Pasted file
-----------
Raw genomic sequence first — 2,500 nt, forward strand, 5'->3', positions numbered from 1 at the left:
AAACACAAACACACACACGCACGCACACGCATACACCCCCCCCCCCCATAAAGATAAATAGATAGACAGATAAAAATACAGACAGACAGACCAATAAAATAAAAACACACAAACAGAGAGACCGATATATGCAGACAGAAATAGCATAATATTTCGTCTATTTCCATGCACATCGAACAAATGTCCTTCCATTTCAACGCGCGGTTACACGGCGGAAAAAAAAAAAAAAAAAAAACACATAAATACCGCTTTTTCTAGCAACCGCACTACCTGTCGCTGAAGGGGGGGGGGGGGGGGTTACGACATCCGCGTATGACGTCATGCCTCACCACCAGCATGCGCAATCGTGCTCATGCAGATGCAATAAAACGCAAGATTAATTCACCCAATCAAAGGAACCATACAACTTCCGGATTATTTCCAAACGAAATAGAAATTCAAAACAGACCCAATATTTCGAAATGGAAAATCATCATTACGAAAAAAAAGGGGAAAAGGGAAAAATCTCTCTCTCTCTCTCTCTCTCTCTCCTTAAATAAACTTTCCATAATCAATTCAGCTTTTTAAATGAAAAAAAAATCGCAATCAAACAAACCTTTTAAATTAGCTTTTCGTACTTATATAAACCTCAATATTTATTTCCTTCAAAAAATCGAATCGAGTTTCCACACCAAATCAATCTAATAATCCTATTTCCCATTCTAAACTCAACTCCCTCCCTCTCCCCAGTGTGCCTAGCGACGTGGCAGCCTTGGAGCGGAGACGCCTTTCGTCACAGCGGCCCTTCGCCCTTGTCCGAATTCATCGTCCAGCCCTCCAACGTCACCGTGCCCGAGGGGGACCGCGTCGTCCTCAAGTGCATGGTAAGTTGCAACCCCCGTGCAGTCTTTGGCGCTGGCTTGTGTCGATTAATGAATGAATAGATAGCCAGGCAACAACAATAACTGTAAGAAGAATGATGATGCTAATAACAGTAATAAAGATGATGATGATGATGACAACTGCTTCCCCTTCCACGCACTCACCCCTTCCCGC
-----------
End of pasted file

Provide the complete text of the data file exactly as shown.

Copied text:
Raw genomic sequence first — 2,500 nt, forward strand, 5'->3', positions numbered from 1 at the left:
AAACACAAACACACACACGCACGCACACGCATACACCCCCCCCCCCCATAAAGATAAATAGATAGACAGATAAAAATACAGACAGACAGACCAATAAAATAAAAACACACAAACAGAGAGACCGATATATGCAGACAGAAATAGCATAATATTTCGTCTATTTCCATGCACATCGAACAAATGTCCTTCCATTTCAACGCGCGGTTACACGGCGGAAAAAAAAAAAAAAAAAAAACACATAAATACCGCTTTTTCTAGCAACCGCACTACCTGTCGCTGAAGGGGGGGGGGGGGGGGTTACGACATCCGCGTATGACGTCATGCCTCACCACCAGCATGCGCAATCGTGCTCATGCAGATGCAATAAAACGCAAGATTAATTCACCCAATCAAAGGAACCATACAACTTCCGGATTATTTCCAAACGAAATAGAAATTCAAAACAGACCCAATATTTCGAAATGGAAAATCATCATTACGAAAAAAAAGGGGAAAAGGGAAAAATCTCTCTCTCTCTCTCTCTCTCTCTCCTTAAATAAACTTTCCATAATCAATTCAGCTTTTTAAATGAAAAAAAAATCGCAATCAAACAAACCTTTTAAATTAGCTTTTCGTACTTATATAAACCTCAATATTTATTTCCTTCAAAAAATCGAATCGAGTTTCCACACCAAATCAATCTAATAATCCTATTTCCCATTCTAAACTCAACTCCCTCCCTCTCCCCAGTGTGCCTAGCGACGTGGCAGCCTTGGAGCGGAGACGCCTTTCGTCACAGCGGCCCTTCGCCCTTGTCCGAATTCATCGTCCAGCCCTCCAACGTCACCGTGCCCGAGGGGGACCGCGTCGTCCTCAAGTGCATGGTAAGTTGCAACCCCCGTGCAGTCTTTGGCGCTGGCTTGTGTCGATTAATGAATGAATAGATAGCCAGGCAACAACAATAACTGTAAGAAGAATGATGATGCTAATAACAGTAATAAAGATGATGATGATGATGACAACTGCTTCCCCTTCCACGCACTCACCCCTTCCCGC